The design of the 175-square-metre apartment is based on the Japanese concept of wabi-sabi, a philosophy derived from Buddhist teachings that accepts transience and imperfection, and celebrates natural objects and processes.
Designed by Kiev-based architect Sergey Makhno for his own family, the home boasts a roof terrace, an open-plan living, kitchen and dining area, and numerous pieces of furniture designed specifically for the apartment by Makhno.
A palette of dark colours and rough textures has been used to foster a calm and meditative mood.
"Wabi-sabi aesthetics is the core of a design concept," explain the practice. "The interior shows respect for the old elements."
Oak beams were installed in the open-plan living room to create the appearance of a traditional Japanese home. Makhnos' collection of Cucuteni-Trypillian ceramics – a Neolithic–Eneolithic archaeological culture that existed between 5200 to 3500 BC in Eastern Europe – represent the architect's Ukrainian heritage.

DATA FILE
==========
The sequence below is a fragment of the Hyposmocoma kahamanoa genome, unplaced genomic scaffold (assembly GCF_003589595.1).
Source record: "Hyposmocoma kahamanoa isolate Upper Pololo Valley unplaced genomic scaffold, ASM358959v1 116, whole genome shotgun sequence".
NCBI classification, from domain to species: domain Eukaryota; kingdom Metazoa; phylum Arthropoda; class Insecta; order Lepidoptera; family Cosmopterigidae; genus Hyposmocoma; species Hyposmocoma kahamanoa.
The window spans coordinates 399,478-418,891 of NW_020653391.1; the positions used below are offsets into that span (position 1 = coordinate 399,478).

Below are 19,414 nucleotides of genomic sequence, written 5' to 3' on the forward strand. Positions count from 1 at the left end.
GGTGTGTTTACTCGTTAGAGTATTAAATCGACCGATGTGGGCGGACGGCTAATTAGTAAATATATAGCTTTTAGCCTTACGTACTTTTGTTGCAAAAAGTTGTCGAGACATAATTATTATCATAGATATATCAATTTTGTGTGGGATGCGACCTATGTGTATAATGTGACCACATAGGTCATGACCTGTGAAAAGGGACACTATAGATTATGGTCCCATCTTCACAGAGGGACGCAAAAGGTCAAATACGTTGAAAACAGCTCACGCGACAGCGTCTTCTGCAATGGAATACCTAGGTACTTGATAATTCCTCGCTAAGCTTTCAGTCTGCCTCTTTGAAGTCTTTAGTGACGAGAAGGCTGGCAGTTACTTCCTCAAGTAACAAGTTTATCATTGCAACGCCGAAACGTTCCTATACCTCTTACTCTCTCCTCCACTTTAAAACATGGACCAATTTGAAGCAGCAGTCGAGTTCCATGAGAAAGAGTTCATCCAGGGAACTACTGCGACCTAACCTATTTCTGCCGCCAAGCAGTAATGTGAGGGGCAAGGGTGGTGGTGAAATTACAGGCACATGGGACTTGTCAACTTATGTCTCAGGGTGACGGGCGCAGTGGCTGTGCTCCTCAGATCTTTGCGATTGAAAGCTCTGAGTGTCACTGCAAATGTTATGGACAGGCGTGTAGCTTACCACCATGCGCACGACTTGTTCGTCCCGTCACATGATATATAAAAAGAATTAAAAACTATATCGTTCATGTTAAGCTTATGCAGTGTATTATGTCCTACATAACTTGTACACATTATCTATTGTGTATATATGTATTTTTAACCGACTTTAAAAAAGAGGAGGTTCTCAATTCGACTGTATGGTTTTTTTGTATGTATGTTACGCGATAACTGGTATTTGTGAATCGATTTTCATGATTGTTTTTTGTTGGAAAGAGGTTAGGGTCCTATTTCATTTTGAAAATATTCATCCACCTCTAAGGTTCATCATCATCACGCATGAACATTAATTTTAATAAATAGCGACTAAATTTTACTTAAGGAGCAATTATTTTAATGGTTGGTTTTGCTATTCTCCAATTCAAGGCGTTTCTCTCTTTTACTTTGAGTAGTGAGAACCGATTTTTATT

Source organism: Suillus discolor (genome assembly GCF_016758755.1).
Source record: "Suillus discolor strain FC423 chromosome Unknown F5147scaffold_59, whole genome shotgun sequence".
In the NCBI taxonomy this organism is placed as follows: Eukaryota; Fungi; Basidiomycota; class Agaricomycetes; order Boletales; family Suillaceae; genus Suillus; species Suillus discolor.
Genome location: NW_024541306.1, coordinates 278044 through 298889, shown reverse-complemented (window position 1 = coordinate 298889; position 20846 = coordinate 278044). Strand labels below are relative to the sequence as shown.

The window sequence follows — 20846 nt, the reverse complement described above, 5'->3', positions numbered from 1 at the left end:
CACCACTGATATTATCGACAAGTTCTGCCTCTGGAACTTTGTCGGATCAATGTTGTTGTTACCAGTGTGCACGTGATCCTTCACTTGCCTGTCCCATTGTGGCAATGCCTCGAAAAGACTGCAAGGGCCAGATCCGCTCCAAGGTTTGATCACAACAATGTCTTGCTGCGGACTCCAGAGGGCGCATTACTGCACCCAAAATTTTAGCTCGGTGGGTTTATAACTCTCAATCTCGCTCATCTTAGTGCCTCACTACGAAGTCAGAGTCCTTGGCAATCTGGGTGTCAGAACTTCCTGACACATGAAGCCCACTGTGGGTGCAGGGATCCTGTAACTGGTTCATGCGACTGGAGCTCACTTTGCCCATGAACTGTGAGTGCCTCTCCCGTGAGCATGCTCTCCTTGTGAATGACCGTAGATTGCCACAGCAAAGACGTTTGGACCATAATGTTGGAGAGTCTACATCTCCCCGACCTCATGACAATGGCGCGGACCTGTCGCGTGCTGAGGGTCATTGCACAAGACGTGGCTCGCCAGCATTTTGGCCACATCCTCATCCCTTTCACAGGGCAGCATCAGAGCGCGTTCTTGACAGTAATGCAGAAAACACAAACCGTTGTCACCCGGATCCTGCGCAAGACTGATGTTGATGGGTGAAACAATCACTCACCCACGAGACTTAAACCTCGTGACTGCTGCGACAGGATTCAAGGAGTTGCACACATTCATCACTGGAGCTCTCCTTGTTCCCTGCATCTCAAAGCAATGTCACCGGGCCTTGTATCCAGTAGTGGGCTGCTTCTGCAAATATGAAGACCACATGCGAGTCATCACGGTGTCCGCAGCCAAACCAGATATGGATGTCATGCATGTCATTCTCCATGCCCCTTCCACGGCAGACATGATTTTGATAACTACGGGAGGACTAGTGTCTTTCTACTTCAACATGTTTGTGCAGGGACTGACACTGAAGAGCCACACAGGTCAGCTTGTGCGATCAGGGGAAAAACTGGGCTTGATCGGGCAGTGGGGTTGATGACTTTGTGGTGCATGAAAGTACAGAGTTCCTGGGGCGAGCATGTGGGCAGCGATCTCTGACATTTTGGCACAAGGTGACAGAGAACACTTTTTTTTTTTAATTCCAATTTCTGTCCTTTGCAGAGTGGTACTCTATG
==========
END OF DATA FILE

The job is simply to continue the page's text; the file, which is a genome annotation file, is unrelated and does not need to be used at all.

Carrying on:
"At the age of 12 I was engaged in karate, and since then Japanese culture has become a part of me and my inner aesthetics," explained Makhno. "I appreciate its laconism, natural materials, rough textures. The truth in simplicity – it's what my apartment is about."